Our study suggests that statin therapy—whether or not recipients have coronary artery disease—does not decrease the proportion of small, dense LDL among total LDL particles, but in fact increases it, while predictably reducing total LDL cholesterol, absolute amounts of small, dense LDL, and absolute amounts of large, buoyant LDL. If and when our observation proves to be reproducible in subsequent large-scale studies, it should provide new insights into small, dense LDL and its actual role in atherogenesis or the progression of atherosclerosis.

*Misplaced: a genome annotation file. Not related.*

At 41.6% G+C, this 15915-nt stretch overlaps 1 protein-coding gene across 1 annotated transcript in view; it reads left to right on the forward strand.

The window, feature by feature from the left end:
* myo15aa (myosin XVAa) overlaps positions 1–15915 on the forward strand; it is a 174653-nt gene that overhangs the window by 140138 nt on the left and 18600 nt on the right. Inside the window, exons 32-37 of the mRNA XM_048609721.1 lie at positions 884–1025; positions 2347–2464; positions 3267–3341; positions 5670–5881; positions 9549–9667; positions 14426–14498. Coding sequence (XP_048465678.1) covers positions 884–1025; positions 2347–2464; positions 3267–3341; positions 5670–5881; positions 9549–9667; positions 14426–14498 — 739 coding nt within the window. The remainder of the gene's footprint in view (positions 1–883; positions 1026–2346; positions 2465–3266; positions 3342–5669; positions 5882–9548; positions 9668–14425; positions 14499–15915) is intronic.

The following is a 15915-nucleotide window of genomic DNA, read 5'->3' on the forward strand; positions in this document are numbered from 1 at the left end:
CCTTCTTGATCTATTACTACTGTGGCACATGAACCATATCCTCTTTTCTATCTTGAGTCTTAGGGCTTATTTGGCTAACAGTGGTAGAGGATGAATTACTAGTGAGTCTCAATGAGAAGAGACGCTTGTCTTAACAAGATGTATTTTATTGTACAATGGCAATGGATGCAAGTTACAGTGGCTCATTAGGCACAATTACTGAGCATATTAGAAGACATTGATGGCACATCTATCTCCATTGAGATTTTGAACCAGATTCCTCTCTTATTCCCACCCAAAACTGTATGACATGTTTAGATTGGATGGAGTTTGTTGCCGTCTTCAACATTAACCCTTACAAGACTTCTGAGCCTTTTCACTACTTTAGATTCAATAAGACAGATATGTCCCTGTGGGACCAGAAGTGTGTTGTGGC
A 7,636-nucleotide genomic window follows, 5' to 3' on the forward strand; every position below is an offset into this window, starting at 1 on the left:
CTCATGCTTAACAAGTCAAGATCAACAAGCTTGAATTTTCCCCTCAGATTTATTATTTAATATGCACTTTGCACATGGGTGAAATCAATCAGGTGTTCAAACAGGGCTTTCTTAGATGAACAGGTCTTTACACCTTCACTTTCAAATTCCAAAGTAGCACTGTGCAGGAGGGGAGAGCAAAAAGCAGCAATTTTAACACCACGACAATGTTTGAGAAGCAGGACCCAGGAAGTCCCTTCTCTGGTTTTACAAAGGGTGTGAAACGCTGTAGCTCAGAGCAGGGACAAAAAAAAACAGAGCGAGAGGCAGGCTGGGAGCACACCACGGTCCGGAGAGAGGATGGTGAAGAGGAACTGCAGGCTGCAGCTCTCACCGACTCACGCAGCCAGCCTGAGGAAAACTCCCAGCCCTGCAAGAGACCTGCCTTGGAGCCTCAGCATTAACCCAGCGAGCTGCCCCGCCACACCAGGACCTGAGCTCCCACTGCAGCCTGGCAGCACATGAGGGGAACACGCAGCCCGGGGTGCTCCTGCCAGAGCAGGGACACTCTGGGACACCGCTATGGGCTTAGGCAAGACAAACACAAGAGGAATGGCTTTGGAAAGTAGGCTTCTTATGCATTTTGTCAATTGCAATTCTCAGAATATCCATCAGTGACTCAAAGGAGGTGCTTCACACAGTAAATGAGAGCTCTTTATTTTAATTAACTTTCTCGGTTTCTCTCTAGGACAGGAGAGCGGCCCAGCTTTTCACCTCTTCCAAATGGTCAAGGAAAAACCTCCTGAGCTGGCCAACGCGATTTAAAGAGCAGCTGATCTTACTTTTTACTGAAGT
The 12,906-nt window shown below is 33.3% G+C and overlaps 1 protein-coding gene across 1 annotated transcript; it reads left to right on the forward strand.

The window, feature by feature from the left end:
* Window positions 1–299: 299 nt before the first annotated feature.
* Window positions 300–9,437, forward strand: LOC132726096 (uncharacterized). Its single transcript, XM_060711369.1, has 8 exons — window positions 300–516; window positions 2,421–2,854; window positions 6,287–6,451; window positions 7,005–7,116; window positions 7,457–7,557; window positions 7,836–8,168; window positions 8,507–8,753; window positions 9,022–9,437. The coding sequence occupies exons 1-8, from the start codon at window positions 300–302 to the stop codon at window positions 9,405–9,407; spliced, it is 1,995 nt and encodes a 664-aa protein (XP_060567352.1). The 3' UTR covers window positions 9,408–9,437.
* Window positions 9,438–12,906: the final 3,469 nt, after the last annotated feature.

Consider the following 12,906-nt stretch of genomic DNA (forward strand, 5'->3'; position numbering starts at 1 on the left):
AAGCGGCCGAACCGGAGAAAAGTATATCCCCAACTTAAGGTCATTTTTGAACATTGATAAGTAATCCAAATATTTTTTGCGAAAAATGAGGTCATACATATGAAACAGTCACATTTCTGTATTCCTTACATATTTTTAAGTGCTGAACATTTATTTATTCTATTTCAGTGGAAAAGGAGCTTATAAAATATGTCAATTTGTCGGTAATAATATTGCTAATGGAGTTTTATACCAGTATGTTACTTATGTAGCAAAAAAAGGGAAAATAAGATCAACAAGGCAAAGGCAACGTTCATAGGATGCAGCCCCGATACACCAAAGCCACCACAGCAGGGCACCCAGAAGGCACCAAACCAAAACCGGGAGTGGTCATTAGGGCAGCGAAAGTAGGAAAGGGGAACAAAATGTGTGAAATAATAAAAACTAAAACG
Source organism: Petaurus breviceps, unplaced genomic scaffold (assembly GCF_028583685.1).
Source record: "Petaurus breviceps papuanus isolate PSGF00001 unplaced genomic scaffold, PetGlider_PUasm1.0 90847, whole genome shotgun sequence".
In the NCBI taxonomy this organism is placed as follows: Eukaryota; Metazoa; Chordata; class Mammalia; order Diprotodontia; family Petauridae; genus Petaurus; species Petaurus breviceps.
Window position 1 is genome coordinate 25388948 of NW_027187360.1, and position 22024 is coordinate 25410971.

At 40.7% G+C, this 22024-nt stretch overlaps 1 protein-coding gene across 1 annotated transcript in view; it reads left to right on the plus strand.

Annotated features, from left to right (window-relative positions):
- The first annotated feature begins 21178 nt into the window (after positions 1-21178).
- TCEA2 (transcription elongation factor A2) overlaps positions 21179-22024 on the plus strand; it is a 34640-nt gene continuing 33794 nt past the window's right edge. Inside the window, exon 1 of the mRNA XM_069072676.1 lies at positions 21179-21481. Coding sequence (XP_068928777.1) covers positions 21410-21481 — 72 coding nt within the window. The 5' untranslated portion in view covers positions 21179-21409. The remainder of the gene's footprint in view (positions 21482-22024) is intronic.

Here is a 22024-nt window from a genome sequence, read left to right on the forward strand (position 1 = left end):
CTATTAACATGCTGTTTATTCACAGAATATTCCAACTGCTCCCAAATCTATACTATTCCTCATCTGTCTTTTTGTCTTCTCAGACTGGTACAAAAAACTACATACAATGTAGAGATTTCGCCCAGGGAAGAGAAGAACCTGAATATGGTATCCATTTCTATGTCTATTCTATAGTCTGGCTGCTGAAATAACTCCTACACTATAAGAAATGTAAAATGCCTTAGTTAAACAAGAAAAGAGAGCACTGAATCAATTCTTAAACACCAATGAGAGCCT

So you've treated your CAD patient “to goal” with statin therapy. If the patient had small dense LDL (AKA LDL pattern B) to begin with, he or she still will if all you did was use a statin. What this and many other studies have shown is that statin therapy alone will not change your patient from pattern B to the much less risky pattern A. Most of the pattern B folks have the metabolic syndrome but a significant number do not. Once you've titrated the statin to goal many patients will carry residual risk, which is why relative risk reduction for events attributable to statin therapy is on the order of 30%, not 100%.